A couple of years ago, a small group of Mexican Americans began talking about whether our community’s leadership could help bring American and Mexican societies closer together, to jointly address some of the challenges that affect us both – and most of all to help strengthen civil society in Mexico.
We needed to answer some basic questions. Would well-integrated, primarily U.S.-born Mexican American leaders use their growing influence to help mobilize resources and forge the links needed to effectively help community-based projects and organizations in Mexico? Are there committed leaders and organizations across the border to partner with? Could a mechanism be fashioned to bring the two together?
I had my doubts, until a trip to the border city of Ciudad Juárez showed me what could be done and was already going on. Having grown up just across the river in El Paso, I was familiar with Juárez but had been away for decades. I saw for myself how committed citizens and robust community organizations are working tirelessly and courageously to save Juárez and its at-risk youth.
Civic and business leaders on both sides of the border were devoting time and money to strengthening civil society and opportunity in Mexican communities. I’ve learned much more about American foundations and corporations supporting critically important programs in Mexico, assisting efforts on the ground and partnering with Mexico’s private sector and civic leaders.
Our own small planning group entered into a dialogue with the U.S.-Mexico Foundation (USMF) and formed within it a Mexican American Leadership Initiative (MALI). We found strong support among Mexican American community leaders in outreach meetings across the country. Established Latino organizations such as the Hispanic Association for Corporate Responsibility, the San Antonio Hispanic Chamber of Commerce and the National Council of La Raza also let us make presentations in connection with their own annual meetings. U.S. officials from Mexico City to Washington, D.C. strongly encouraged our efforts, as did Mexican officials. The Woodrow Wilson Center helped us stage national gatherings to plan and publicly launch our initiative. Important backing has come as well from other companies, foundations and committed individuals.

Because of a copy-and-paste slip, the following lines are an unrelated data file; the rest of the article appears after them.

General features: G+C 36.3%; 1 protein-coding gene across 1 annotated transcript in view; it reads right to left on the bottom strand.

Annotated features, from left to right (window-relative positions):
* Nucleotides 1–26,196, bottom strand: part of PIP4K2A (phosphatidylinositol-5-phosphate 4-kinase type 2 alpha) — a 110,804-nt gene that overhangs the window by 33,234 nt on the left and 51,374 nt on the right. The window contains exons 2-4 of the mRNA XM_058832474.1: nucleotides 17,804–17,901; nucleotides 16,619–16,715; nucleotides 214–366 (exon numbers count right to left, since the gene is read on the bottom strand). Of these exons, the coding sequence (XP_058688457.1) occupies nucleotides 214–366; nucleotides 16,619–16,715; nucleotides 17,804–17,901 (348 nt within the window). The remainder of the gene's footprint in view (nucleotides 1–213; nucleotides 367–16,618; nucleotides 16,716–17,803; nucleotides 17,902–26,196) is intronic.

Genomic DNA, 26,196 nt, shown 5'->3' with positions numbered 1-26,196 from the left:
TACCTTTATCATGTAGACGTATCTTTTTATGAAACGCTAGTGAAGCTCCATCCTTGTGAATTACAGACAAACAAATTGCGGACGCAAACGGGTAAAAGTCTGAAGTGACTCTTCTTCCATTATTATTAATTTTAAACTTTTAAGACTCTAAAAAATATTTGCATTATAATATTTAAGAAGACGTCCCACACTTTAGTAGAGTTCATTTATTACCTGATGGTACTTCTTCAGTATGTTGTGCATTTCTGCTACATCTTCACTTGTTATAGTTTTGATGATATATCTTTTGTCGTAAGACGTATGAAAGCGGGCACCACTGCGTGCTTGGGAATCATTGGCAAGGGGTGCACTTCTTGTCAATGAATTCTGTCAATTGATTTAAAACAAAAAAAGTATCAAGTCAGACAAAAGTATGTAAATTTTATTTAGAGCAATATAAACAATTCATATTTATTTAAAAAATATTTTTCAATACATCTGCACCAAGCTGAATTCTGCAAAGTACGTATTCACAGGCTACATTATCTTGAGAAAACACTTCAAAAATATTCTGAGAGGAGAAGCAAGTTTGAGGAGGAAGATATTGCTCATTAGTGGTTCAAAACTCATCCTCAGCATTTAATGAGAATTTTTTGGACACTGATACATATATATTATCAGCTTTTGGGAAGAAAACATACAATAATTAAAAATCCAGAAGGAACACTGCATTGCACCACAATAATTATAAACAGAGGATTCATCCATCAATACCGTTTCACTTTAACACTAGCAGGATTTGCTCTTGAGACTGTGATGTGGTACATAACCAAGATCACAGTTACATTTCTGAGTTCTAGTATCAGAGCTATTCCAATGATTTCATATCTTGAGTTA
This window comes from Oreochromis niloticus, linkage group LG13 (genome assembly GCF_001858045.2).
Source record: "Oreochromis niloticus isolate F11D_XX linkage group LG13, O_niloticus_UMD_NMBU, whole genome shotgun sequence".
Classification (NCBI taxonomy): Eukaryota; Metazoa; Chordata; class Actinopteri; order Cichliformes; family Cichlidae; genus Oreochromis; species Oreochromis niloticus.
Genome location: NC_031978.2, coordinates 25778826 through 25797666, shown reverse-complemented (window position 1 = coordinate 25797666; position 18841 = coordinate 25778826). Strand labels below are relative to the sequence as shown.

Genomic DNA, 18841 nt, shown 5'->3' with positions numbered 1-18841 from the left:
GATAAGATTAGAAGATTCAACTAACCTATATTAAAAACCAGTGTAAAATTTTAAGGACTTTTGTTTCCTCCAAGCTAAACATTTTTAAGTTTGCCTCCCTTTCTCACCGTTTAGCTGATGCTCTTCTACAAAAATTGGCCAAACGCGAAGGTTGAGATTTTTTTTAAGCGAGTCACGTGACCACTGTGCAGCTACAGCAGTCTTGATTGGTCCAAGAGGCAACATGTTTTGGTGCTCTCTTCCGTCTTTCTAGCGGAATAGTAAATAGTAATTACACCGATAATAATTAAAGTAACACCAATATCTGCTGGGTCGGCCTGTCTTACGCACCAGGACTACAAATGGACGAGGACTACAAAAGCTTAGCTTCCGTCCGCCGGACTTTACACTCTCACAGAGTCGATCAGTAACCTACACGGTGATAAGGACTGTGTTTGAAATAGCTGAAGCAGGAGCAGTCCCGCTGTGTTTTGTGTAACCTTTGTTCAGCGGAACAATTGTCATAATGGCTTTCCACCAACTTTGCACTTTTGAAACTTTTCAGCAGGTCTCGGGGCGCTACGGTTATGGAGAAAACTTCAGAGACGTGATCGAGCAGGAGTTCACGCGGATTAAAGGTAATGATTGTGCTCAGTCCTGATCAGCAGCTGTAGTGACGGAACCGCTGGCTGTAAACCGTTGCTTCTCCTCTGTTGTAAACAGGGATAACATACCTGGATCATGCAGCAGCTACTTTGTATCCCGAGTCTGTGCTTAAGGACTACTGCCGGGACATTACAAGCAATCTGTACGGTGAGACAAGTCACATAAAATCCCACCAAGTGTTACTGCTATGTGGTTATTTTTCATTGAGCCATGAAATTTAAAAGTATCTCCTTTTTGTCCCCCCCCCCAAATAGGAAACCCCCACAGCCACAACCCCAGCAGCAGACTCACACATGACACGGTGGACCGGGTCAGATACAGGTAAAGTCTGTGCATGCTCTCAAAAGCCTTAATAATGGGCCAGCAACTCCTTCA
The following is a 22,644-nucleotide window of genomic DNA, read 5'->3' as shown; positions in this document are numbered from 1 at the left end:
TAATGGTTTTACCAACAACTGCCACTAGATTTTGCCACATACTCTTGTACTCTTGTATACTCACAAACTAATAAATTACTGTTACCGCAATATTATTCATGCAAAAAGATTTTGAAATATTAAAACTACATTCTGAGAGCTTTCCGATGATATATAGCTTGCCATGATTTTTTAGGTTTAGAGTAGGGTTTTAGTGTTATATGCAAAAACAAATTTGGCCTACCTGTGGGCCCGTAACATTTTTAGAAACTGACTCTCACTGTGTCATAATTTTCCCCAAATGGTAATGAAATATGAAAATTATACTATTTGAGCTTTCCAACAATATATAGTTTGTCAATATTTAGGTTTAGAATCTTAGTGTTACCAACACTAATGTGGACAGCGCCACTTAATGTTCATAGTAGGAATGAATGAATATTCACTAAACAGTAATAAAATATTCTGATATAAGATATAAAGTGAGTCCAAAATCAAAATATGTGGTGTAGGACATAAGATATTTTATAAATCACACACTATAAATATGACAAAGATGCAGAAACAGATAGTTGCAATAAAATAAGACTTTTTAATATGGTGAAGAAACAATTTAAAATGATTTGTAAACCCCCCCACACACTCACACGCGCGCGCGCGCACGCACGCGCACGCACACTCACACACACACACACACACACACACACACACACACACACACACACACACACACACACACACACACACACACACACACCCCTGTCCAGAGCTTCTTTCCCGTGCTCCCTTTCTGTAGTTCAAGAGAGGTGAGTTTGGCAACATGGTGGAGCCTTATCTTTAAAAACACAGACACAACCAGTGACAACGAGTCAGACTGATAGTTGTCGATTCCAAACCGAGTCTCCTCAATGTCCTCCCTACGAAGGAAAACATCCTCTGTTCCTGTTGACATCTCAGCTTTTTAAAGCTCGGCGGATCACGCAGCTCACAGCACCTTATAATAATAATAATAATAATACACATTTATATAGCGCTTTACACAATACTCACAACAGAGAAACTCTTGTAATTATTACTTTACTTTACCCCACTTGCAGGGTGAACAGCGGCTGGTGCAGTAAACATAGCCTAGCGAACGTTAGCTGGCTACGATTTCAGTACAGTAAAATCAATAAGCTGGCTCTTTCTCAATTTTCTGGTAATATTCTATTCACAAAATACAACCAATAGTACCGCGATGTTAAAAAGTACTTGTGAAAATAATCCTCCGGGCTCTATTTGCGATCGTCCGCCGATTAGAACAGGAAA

I’m especially pleased that our first MALI monetary award last year went to support a summer day camp project for at-risk youth in Juárez. Now the Kellogg Foundation has stepped up with a major grant to launch a People-to-People program, mobilizing Mexican American assistance for community projects and organizations in southern Mexico, beginning in Chiapas. The U.S.-Mexico Foundation has also won growing support from the private sector in Mexico.
Those of us who have had the privilege of working together with the USMF to bring the MALI initiative into being are grateful for the opportunity, but still regard it as an experiment. The challenge is to get not only Mexican Americans but American society as a whole to embrace a sense of shared responsibility and destiny in our part of the world, our continental neighborhood. The response thus far has been more than promising.
David Ayon is the Co-Chair of MALI